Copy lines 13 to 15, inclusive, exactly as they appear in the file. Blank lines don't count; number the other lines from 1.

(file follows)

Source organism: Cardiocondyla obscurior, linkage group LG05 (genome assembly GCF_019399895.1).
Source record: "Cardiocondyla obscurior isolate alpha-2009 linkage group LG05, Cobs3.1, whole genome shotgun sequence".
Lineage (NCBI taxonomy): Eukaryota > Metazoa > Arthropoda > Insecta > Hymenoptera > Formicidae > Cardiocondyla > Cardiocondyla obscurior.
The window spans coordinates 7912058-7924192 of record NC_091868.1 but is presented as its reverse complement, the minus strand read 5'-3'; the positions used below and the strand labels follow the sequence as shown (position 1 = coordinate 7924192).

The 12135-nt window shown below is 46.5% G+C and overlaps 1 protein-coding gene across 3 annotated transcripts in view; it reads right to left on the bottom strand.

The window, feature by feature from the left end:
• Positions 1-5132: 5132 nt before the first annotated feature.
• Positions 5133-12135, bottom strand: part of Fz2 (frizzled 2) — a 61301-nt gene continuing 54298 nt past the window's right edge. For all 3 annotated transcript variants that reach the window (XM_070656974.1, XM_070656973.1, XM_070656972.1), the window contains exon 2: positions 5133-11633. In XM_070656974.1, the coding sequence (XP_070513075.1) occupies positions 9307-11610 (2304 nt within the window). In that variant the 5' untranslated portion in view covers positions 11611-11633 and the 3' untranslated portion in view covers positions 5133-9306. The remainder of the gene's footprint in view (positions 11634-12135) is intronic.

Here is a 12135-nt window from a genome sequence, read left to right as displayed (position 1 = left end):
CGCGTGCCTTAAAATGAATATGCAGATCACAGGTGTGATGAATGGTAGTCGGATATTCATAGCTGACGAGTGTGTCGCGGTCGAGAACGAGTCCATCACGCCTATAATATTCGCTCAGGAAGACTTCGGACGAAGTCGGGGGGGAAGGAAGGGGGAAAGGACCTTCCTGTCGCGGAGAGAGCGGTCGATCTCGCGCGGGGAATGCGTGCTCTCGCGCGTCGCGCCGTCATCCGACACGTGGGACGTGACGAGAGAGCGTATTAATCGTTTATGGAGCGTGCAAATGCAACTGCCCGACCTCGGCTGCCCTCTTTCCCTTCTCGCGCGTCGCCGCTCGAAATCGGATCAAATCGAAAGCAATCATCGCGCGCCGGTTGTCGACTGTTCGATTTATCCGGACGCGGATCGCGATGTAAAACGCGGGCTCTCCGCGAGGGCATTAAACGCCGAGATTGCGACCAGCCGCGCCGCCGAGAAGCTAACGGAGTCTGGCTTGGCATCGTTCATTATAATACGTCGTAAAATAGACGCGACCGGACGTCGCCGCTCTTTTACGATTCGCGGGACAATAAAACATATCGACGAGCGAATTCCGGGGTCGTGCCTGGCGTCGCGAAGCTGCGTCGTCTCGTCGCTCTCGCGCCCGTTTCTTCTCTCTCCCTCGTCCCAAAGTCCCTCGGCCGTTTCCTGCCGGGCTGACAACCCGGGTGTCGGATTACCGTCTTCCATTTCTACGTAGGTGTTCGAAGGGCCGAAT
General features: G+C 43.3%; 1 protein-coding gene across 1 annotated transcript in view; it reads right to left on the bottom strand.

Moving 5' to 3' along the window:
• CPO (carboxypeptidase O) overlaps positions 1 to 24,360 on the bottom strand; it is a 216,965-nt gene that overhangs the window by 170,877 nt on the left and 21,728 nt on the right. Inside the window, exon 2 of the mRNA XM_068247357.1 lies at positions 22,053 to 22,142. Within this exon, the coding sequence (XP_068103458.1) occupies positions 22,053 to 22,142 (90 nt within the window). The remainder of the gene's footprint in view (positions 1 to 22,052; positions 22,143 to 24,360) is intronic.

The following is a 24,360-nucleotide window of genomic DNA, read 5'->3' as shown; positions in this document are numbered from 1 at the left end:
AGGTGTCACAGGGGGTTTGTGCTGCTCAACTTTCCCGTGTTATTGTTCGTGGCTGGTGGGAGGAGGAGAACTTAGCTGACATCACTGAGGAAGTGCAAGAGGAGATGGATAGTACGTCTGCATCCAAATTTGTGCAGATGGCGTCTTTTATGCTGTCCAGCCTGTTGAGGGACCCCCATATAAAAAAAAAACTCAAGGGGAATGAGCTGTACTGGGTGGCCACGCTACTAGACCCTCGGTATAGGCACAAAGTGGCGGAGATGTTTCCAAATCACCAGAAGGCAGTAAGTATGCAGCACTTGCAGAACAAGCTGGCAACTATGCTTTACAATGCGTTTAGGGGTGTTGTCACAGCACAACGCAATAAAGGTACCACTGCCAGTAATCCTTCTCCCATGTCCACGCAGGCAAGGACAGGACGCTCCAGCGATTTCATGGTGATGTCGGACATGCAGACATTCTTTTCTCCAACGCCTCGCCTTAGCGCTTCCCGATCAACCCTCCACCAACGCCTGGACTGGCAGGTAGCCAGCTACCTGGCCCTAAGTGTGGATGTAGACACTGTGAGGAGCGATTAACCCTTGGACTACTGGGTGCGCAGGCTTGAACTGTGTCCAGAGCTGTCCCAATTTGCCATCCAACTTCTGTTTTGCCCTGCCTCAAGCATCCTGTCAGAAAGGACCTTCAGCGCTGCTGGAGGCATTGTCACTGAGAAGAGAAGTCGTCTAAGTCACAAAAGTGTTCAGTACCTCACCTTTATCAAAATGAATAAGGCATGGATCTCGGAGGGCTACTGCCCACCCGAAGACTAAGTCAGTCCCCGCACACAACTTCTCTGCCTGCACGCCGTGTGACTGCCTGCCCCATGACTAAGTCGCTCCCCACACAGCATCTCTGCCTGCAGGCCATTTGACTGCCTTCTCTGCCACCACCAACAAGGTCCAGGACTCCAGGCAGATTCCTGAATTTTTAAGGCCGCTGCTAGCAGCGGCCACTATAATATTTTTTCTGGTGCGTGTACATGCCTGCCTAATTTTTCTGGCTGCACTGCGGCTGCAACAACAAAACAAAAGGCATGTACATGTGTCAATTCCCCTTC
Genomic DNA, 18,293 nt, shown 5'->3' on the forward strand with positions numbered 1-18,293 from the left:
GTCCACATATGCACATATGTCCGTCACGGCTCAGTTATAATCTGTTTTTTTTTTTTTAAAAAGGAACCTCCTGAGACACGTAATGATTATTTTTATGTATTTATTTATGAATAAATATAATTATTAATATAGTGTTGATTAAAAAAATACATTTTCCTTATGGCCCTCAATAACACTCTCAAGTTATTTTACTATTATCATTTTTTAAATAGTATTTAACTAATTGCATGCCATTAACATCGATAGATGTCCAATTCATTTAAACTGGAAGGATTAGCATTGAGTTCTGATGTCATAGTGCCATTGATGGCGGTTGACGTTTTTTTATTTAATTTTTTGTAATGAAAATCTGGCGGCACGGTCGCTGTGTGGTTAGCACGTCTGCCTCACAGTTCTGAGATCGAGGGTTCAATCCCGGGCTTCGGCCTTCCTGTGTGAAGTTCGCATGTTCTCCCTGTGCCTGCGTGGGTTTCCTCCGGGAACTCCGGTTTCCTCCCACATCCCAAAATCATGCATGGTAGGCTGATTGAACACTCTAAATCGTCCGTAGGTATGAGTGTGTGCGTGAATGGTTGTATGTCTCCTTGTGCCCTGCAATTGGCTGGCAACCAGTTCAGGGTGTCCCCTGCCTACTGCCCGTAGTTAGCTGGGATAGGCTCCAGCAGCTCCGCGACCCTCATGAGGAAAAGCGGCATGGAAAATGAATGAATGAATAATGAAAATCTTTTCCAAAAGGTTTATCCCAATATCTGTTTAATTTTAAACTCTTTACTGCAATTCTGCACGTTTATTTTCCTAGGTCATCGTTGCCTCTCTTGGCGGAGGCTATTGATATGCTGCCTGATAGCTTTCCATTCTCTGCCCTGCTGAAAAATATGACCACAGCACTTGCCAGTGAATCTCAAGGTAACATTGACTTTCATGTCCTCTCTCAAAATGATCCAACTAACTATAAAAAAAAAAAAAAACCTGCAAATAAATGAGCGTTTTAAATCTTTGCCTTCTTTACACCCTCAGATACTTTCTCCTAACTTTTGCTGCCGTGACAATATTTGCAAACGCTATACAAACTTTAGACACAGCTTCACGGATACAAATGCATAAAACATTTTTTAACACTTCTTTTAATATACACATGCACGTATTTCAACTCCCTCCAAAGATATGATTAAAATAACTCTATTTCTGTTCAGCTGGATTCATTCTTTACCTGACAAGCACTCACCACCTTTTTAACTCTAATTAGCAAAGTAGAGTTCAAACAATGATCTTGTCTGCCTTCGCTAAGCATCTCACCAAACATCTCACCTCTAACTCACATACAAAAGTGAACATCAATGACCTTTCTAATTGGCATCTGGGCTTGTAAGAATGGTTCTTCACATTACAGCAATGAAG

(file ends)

• CPO (carboxypeptidase O) overlaps positions 1 to 24,360 on the bottom strand; it is a 216,965-nt gene that overhangs the window by 170,877 nt on the left and 21,728 nt on the right. Inside the window, exon 2 of the mRNA XM_068247357.1 lies at positions 22,053 to 22,142. Within this exon, the coding sequence (XP_068103458.1) occupies positions 22,053 to 22,142 (90 nt within the window). The remainder of the gene's footprint in view (positions 1 to 22,052; positions 22,143 to 24,360) is intronic.

The following is a 24,360-nucleotide window of genomic DNA, read 5'->3' as shown; positions in this document are numbered from 1 at the left end:
AGGTGTCACAGGGGGTTTGTGCTGCTCAACTTTCCCGTGTTATTGTTCGTGGCTGGTGGGAGGAGGAGAACTTAGCTGACATCACTGAGGAAGTGCAAGAGGAGATGGATAGTACGTCTGCATCCAAATTTGTGCAGATGGCGTCTTTTATGCTGTCCAGCCTGTTGAGGGACCCCCATATAAAAAAAAAACTCAAGGGGAATGAGCTGTACTGGGTGGCCACGCTACTAGACCCTCGGTATAGGCACAAAGTGGCGGAGATGTTTCCAAATCACCAGAAGGCAGTAAGTATGCAGCACTTGCAGAACAAGCTGGCAACTATGCTTTACAATGCGTTTAGGGGTGTTGTCACAGCACAACGCAATAAAGGTACCACTGCCAGTAATCCTTCTCCCATGTCCACGCAGGCAAGGACAGGACGCTCCAGCGATTTCATGGTGATGTCGGACATGCAGACATTCTTTTCTCCAACGCCTCGCCTTAGCGCTTCCCGATCAACCCTCCACCAACGCCTGGACTGGCAGGTAGCCAGCTACCTGGCCCTAAGTGTGGATGTAGACACTGTGAGGAGCGATTAACCCTTGGACTACTGGGTGCGCAGGCTTGAACTGTGTCCAGAGCTGTCCCAATTTGCCATCCAACTTCTGTTTTGCCCTGCCTCAAGCATCCTGTCAGAAAGGACCTTCAGCGCTGCTGGAGGCATTGTCACTGAGAAGAGAAGTCGTCTAAGTCACAAAAGTGTTCAGTACCTCACCTTTATCAAAATGAATAAGGCATGGATCTCGGAGGGCTACTGCCCACCCGAAGACTAAGTCAGTCCCCGCACACAACTTCTCTGCCTGCACGCCGTGTGACTGCCTGCCCCATGACTAAGTCGCTCCCCACACAGCATCTCTGCCTGCAGGCCATTTGACTGCCTTCTCTGCCACCACCAACAAGGTCCAGGACTCCAGGCAGATTCCTGAATTTTTAAGGCCGCTGCTAGCAGCGGCCACTATAATATTTTTTCTGGTGCGTGTACATGCCTGCCTAATTTTTCTGGCTGCACTGCGGCTGCAACAACAAAACAAAAGGCATGTACATGTGTCAATTCCCCTTC